Aids Memorial Quilt Essay Research Paper The

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Aids Memorial Quilt Essay, Research Paper The AIDS Memorial Quilt The AIDS memorial quilt also known as the NAMES project is the largest on-going community art project in the world. Today the quilt is comprised of over 41,000 colorful panels in remembrance of someone who has been lost in the fight against AIDS. Each panel is three feet by six feet, the size of a human grave. The size of each panel is just one of the many testimonies to emotions of sorrow, anger, love and hope that go into the making of each panel. The mission of the AIDS memorial quilt is to help bring an end to AIDS through its set goals. These goals are to provide a creative means for remembrance and healing, illustrate the enormity of the AIDS epidemic, increase public awareness to the AIDS epidemic,

assist with the prevention of HIV through education and to raise funds for AIDS service organizations within various communities. The idea to remember those who had lost their lives to started in the summer of 1987. A small group of strangers gathered in San Francisco to document the lives they feared that would be forgotten by history. Their goal was to create a memorial for those who had dies of AIDS and to thereby help other people understand the devastating impact of that the disease had had on society. The meeting in San Francisco of devoted friends and lovers was the foundation of the NAMES Project AIDS Memorial. This was just the beginning of an idea that would grow to include the whole world in its efforts to preserve the names and memory of those who had died of AIDS.

The idea for a quilt started in 1985 with a long-time gay rights activist named Cleve Jones. After the assassinations of two San Francisco officials who were gay, Jones helped organize the annual candlelight march honoring these two men. While planning the march, it was brought to his attention that the number of AIDS deaths in San Francisco had surpassed the 1000 mark. He asked that along with the usual candles, each person write the name of their friends and loved ones that had died of AIDS on a placard. At the end of the march, Jones and others began taping the placard to the walls of the San Francisco Federal Building. While standing back looking at the wall, Jones saw that all the placards looked like a patchwork quilt. The NAMES Project Foundation coordinates and displays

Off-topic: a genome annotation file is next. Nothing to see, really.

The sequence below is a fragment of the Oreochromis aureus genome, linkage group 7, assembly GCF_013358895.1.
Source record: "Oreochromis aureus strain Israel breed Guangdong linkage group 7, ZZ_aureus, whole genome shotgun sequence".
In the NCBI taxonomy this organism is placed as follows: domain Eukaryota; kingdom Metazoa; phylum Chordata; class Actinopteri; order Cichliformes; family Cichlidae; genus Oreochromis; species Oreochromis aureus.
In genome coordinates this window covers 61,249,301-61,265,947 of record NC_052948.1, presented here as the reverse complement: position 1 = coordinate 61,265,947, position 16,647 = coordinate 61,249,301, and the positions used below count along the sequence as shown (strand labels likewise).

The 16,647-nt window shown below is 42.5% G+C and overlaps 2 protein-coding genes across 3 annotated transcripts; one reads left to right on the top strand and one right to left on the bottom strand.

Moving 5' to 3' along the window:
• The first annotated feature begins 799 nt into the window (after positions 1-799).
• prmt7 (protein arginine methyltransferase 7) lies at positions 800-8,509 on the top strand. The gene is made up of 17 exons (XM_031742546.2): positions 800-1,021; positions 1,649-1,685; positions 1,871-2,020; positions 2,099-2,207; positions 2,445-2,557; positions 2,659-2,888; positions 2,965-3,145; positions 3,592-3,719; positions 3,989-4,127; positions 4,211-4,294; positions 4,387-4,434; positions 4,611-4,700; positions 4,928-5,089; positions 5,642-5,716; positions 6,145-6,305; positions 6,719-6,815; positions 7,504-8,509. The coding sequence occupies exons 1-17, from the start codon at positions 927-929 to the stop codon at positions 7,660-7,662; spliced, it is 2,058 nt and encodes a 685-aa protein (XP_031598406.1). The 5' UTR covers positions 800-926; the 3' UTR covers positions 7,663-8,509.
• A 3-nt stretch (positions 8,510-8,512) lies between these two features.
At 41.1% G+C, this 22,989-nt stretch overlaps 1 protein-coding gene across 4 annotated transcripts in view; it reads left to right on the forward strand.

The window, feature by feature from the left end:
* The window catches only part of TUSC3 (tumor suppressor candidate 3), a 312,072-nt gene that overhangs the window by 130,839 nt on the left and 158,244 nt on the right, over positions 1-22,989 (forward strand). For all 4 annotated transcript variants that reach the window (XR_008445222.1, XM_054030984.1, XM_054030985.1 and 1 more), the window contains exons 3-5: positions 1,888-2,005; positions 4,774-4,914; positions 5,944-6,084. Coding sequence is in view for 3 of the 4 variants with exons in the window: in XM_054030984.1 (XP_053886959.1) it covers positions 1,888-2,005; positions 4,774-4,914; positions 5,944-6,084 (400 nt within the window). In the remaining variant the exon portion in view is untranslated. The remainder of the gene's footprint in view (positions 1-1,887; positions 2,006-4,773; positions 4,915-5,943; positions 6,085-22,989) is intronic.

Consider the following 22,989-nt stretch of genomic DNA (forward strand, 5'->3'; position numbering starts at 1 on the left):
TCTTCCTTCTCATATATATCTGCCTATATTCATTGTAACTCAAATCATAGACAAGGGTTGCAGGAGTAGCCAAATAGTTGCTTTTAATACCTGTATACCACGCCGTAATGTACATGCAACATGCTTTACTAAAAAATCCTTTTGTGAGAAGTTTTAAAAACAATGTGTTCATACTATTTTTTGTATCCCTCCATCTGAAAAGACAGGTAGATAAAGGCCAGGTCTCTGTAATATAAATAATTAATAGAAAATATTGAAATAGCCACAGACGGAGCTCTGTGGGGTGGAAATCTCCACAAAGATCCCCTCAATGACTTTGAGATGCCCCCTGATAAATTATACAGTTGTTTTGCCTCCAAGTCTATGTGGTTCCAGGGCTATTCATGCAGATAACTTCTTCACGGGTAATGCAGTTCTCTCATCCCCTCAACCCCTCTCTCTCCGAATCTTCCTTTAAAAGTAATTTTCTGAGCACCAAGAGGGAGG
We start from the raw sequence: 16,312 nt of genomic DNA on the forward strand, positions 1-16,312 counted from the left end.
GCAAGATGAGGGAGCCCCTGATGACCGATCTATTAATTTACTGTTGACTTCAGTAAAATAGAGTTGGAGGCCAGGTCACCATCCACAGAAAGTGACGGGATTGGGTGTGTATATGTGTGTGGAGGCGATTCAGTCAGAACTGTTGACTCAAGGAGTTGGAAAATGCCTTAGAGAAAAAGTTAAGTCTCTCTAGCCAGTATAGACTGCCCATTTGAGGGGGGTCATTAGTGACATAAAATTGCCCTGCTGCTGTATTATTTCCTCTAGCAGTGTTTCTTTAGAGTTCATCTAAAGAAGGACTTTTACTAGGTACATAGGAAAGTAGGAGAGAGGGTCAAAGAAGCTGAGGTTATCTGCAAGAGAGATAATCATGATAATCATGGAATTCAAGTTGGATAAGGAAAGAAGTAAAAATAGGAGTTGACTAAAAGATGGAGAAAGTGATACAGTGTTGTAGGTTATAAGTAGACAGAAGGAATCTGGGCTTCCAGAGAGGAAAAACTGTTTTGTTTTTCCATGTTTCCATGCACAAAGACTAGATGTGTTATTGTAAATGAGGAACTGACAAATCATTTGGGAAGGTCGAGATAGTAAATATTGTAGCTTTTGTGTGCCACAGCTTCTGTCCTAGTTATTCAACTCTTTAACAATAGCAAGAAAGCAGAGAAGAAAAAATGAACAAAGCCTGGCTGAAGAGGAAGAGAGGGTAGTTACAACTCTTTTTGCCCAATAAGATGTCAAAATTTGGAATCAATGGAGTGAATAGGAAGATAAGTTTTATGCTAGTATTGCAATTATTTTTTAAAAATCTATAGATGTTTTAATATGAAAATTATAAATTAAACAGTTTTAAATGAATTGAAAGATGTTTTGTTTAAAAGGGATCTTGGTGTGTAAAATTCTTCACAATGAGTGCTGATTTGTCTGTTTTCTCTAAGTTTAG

the quilt, which has become a powerful visual reminder of the AIDS epidemic. Jones wanted the quilt to be a larger memorial than the placards on the Federal Building, but he had no idea the extend that the quilt would go to when he started the project. He made the first panel in memory of Marvin Feldman, a friend of his. In 1987, he teamed up with several other people to formally organize the NAMES Project Foundation. The response given to the quilt was immediate and people from the most affected cities in that were the most affected by AIDS sent panels to the workshop in San Francisco so that their family, friends and lovers could also be remembered. Others began to send donations in the form of money and equipment such as sewing machines that were desperately needed. The most

responsive people were lesbian, gay and bisexual people living in San Francisco, New York and Los Angeles. The quilt began to become better known and as more people learned of the project, more people got involved. Only two years after the idea of the quilt sparked in Cleve Jones’s head, the NAMES Project had its first showing at the National Mall in Washington, D.C. It was shown at the same time as the National March on Washington for Lesbian and Gay Rights. Half a million people visited the 1,920 panels that were displayed there that weekend. This response led the NAMES organizers to take the quilt on a four-month national tour that covered twenty cities in 1988. The tour raised $500,000, which was donated to hundreds of AIDS service organizations in various communities. In